Uganda will next month host the first-ever regional climate change and food security symposium and expo as experts sit to discuss the impact of climate change on food security in the region.
Organised by Climate Change Action East Africa (CCAEA) and the International University of East Africa (IUEA), symposium and expo to be held between October 14 and 16 at the IUEA, Kampala campus, Kansanga – Ggaba Road, the three day event will be an avenue to promote awareness of the linkages of the impacts of climate change to the food security issue.
It will also promote open discussion within the food production chain and systems with a focus on safeguarding communities from hunger in Uganda, the East Africa region, Africa and the world as a global village facing the same challenges.
According to organisers, climate adaptation and resilience initiatives which can be enhanced and reinforced in Uganda and East Africa as a region will be high on the agenda at the symposium and expo.
The technologies that will be exhibited will be critical to current practitioners and new entrants to the food chain systems and climate change solution pool.
“We have decided and planned to hold food security symposia and expos annually in the capitals of the EAC partner states as the most imperative way of promoting awareness of climate change impacts for consequential energization of countries to plan and budget for climate change impact and as well implement their national commitments,” Dr. Tom Okia OKurut, the Executive Director of the Climate Change Action East Africa said.
“Climate change issues in the region are well discussed given that Uganda and all the countries in the EAC region are parties to the United Nations Framework Convention on Climate Change (UNFCCC)”.
Okurut explained that all the regional countries, adaptation to climate change impacts is the main response strategy given the low emissions from the region.
“However, what is observable is that the sectorial approaches; forests, water, and environment perspectives dominate the discourse Food insecurity linkages to climate change don’t come out prominently and as such, government planning for climate change impact interventions focuses on directly impacted aspects,” OKurut added.
Ronald Robert Lwabaayi, the Team Leader at Climate Change Action East Africa said,“ The overall aim of holding the symposium and expo is to increase climate change resilience and food security awareness in East Africa. Especially, the event is expected to increase understanding of the risks associated with climate change on food systems and natural hazards, promote the application of early warning systems to reduce humanitarian and extreme impacts of climate change on society and increase adequacy and effectiveness of adaptation and resilience actions, including the extent to which they advance food crisis insecurity in the region.”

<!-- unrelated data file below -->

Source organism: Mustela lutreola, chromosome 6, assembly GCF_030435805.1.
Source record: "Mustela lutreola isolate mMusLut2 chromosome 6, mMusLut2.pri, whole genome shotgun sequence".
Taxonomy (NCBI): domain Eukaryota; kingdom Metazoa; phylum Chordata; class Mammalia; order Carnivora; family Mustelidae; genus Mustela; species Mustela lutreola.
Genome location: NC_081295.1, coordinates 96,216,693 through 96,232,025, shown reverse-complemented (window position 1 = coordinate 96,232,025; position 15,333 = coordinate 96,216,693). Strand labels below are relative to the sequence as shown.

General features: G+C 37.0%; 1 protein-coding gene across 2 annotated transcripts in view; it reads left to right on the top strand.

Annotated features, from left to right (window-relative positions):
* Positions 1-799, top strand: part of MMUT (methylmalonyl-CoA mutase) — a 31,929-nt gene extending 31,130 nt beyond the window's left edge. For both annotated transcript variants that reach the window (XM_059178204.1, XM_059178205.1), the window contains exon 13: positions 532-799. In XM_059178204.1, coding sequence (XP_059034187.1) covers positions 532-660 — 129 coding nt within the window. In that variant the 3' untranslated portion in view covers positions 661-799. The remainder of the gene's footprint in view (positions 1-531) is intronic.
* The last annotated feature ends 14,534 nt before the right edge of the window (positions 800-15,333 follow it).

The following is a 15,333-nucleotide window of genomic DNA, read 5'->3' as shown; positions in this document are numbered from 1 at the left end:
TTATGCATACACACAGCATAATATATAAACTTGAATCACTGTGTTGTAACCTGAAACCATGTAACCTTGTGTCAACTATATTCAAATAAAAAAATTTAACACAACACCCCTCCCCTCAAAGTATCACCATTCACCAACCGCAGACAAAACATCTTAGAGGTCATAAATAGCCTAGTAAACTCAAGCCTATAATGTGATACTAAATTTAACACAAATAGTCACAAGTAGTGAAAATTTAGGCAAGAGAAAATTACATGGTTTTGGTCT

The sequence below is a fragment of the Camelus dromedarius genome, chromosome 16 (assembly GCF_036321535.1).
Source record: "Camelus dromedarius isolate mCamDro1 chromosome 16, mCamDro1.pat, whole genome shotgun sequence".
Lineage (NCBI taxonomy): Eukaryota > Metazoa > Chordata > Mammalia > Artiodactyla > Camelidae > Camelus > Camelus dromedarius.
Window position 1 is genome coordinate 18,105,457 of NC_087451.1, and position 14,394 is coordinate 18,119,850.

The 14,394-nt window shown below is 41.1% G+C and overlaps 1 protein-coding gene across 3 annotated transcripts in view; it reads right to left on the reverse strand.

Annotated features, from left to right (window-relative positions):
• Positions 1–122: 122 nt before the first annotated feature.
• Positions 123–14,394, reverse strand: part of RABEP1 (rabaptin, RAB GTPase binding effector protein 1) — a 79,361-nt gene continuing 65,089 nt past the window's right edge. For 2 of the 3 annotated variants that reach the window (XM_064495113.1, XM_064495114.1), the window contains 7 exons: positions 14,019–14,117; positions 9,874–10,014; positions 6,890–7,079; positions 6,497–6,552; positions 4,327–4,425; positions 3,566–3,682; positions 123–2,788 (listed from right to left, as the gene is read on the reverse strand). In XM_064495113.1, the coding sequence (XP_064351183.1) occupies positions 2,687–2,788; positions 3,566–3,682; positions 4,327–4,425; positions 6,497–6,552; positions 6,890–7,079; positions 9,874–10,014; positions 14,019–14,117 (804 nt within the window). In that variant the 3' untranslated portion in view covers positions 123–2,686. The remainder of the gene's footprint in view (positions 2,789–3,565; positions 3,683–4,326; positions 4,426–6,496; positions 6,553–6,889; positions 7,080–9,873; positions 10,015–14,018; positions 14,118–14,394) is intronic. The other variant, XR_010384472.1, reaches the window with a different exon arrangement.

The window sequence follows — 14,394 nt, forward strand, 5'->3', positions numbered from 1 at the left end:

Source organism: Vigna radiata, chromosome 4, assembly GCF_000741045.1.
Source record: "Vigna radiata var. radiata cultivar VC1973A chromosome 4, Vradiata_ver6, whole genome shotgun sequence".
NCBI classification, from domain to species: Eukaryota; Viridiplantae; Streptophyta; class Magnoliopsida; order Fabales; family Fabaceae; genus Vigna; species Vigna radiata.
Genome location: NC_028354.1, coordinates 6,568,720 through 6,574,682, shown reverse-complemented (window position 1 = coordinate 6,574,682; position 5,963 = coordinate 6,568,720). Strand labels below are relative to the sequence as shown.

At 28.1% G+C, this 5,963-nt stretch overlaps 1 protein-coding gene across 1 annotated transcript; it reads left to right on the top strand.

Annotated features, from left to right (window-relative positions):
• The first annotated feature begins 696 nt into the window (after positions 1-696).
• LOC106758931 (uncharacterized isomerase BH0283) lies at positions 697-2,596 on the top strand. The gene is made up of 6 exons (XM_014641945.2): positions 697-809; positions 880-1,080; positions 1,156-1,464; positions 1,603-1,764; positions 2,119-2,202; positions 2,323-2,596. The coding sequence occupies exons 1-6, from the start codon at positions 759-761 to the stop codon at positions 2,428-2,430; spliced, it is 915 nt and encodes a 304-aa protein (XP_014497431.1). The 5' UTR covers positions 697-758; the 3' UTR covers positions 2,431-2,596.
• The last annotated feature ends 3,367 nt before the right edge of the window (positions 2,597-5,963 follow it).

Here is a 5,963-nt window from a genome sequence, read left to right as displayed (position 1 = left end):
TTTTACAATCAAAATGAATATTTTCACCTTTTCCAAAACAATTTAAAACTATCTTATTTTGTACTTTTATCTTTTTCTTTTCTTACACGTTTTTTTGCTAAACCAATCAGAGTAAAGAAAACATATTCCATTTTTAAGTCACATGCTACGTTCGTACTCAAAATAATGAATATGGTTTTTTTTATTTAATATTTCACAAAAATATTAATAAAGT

According to Lwabaayi,the symposium and expo will provide a platform for climate-smart technologies exposure and engagement but also facilitate smallholder farmers to showcase their product and share their innovations in response to the challenges impacting farmers.
According to the first-ever climate change and food security symposium and expo will be an opportunity for the International University of East Africa introduce to the general participants of the symposium the ESUS, an online platform where farmers will access quality seeds, access climate updates, hire electric tractors and also track their produce.
“We are thrilled to provide an opportunity for interaction and engagement among those involved in the food chain systems such as farmers, transporters, cold food chains, and agro-industrial sectors among others in the identification of gaps and finding local solutions for climate change-driven food insecurity. A special session for farmers to present their innovations and technological solutions is part of this symposium,” said Hassan Alwi, the chairperson, commercialization of innovations at IUEA.
Prof. Emeka Akaezuwa, the Vice Chancellor of IUEA said, “As strong believers in offering transformational experience for our students and stakeholders, the symposium will provide an arena for open discussion and knowledge sharing on the aspects of climate change, and food security among the wide range of participants from the Private sector, Academia, Development Partners, Institutions, Agricultural Sector Energy Sector, and Climate Change actors and Environment promoters, Government and Civil Society Organizations.”
According to Finance Minister Matia Kasaija, who presided over the unveiling event, “many parts of East Africa in the past year have been experiencing hunger due to acute food shortages. The recent images from the Karamoja sub-region in Uganda attest to this. But food distribution logistics and extreme poverty may be the main drivers given the availability of food in the markets and the other parts of the country. Nevertheless, food insecurity occurrences signal a failure or absence of strategic response systems including food insecurity threat detection, storage, transportation, distribution, processing, seed preservation and effective utilization of food.”
“The fluctuations of food production and availability due to climate change impacts can only, therefore, be mitigated if the smallholder farmer’s productive capacity and productivity are deliberately enhanced. The Uganda government is now focusing attention on climate change that is driving food insecurity through the introduction of specific strategies for farmers such as investing in micro-scale irrigation schemes and taking over seed production.”
The event will also recognize climate change champions across the region.
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